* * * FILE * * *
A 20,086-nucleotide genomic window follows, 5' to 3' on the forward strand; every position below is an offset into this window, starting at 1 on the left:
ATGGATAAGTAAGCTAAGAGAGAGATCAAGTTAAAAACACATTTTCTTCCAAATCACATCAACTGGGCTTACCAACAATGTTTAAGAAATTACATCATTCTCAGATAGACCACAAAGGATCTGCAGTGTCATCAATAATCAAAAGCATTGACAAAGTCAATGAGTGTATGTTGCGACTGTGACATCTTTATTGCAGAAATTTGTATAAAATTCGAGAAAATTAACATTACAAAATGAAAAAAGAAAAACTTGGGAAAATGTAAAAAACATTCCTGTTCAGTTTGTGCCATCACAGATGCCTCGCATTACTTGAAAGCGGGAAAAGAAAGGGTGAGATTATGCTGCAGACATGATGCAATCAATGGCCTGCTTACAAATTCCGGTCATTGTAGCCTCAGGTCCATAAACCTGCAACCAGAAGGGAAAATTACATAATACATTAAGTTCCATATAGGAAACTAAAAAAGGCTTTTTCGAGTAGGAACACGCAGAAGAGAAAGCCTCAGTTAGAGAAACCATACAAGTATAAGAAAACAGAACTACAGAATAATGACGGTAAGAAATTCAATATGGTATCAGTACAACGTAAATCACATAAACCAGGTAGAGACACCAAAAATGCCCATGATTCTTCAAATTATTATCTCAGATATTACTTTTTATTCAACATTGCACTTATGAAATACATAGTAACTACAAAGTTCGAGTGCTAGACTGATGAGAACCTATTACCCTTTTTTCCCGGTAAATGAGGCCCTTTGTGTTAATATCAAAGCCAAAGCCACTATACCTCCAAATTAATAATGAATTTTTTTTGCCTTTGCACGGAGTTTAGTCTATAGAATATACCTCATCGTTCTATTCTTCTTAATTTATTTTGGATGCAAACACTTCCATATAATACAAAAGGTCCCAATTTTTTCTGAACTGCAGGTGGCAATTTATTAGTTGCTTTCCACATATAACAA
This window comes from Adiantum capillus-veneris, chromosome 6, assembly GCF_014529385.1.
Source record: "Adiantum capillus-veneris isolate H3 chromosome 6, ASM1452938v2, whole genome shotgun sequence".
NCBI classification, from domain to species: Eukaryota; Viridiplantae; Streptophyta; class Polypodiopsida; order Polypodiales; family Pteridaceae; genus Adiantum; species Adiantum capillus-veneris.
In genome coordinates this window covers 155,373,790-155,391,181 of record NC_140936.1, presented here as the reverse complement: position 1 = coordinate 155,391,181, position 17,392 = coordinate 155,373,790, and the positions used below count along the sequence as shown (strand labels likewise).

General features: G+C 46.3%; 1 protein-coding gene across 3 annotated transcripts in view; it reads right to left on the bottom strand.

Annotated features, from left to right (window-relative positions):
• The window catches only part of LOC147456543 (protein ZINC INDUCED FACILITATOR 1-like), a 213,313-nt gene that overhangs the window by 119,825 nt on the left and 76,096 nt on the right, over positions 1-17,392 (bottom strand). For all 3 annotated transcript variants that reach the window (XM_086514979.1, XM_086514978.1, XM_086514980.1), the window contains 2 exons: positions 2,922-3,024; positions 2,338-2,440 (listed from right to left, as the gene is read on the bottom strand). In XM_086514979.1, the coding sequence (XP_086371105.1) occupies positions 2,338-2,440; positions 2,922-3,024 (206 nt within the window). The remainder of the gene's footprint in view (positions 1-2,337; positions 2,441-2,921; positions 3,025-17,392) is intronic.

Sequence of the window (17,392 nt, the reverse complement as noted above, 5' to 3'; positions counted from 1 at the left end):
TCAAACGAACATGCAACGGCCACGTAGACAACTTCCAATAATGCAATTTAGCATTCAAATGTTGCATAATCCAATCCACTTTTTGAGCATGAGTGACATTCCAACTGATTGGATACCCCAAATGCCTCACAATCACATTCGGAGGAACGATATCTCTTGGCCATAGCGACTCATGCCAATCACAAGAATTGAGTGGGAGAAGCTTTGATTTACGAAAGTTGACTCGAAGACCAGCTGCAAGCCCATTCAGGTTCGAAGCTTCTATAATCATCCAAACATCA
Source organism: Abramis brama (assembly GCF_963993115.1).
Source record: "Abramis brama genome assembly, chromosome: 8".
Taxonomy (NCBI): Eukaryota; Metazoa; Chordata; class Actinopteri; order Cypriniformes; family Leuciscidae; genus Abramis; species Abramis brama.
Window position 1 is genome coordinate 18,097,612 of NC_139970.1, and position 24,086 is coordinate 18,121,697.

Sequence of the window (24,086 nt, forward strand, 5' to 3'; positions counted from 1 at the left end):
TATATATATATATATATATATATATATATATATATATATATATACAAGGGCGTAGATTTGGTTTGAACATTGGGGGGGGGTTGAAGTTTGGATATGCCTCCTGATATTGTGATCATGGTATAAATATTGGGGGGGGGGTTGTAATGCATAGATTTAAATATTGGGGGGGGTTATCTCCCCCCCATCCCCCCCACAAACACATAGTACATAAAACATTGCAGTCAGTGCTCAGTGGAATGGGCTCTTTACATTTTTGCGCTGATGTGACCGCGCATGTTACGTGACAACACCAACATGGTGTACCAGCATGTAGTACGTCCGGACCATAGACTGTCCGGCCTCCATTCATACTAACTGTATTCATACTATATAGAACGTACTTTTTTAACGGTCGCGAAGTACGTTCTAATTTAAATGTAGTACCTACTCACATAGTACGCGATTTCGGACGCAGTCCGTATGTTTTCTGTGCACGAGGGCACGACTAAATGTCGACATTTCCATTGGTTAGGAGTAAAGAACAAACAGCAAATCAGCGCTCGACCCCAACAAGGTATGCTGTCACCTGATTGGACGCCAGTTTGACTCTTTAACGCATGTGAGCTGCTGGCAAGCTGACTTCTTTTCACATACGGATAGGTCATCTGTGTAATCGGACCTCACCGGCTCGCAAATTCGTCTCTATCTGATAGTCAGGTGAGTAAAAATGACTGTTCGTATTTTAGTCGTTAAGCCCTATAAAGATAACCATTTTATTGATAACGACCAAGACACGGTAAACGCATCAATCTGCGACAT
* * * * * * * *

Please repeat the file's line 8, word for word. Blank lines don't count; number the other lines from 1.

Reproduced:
Annotated features, from left to right (window-relative positions):